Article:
retain the receipt for upcoming references.
Cash v. Allied Interstate, Inc., 2005 WL 1186189 (S.D. Tex. May 18, 2005). Collection notice declaring that the debt collector may send the debt to an attorney, recommend a law suit, or transfer the debt back to the original creditor wasn’t found to be misleading, deceitful, or a violation of the FDCPA. These kinds of actions were legal options. A debt collection notice sent to the consumer declaring that the consumer only had ten days to pay what was regarded as threatening. After 10 days, no actual action was taken, which means this notice was false and deceptive.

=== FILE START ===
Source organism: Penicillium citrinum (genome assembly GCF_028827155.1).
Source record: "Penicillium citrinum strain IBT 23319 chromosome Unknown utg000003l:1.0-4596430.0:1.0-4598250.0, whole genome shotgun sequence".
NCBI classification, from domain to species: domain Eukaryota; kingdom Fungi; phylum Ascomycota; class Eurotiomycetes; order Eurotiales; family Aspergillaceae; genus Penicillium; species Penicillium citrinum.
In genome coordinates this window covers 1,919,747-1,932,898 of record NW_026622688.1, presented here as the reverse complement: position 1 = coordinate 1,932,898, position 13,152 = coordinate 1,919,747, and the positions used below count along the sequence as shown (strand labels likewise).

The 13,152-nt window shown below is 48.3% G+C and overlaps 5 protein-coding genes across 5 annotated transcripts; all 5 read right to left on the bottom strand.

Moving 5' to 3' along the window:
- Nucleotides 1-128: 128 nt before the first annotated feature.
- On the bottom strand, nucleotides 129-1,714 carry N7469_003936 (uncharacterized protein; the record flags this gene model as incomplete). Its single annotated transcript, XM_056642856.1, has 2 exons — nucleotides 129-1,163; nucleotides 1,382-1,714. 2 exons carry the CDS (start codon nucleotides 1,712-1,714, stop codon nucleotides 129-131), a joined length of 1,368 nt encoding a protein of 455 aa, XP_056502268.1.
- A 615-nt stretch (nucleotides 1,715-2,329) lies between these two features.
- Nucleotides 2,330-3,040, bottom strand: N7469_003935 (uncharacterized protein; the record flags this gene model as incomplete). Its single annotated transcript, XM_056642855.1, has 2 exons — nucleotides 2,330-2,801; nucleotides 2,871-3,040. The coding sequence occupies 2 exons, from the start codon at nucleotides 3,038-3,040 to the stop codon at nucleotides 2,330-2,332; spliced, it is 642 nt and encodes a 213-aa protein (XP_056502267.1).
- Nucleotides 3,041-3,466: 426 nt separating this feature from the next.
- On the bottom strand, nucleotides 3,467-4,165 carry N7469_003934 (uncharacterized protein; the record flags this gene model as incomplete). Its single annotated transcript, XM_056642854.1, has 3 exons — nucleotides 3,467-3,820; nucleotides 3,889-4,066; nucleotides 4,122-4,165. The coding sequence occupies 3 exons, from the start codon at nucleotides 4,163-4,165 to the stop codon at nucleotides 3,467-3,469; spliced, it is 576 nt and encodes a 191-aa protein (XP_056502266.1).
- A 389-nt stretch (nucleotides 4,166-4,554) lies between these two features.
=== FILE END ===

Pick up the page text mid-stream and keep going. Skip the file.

21778 (D. Conn. Sept. 9, 1991).
Collector broke the FDCPA by sending a notice to the consumer declaring that the consumer should simply call the debt collector. This is contrary to the fact that the consumer is needed to dispute and request validation in writing.
2036153 (S.D.N.Y. Aug. 24, 2005). Debt collector did not violate the FDCPA since they provided the consumer a chance to challenge the debt before they reported it to the credit bureaus.
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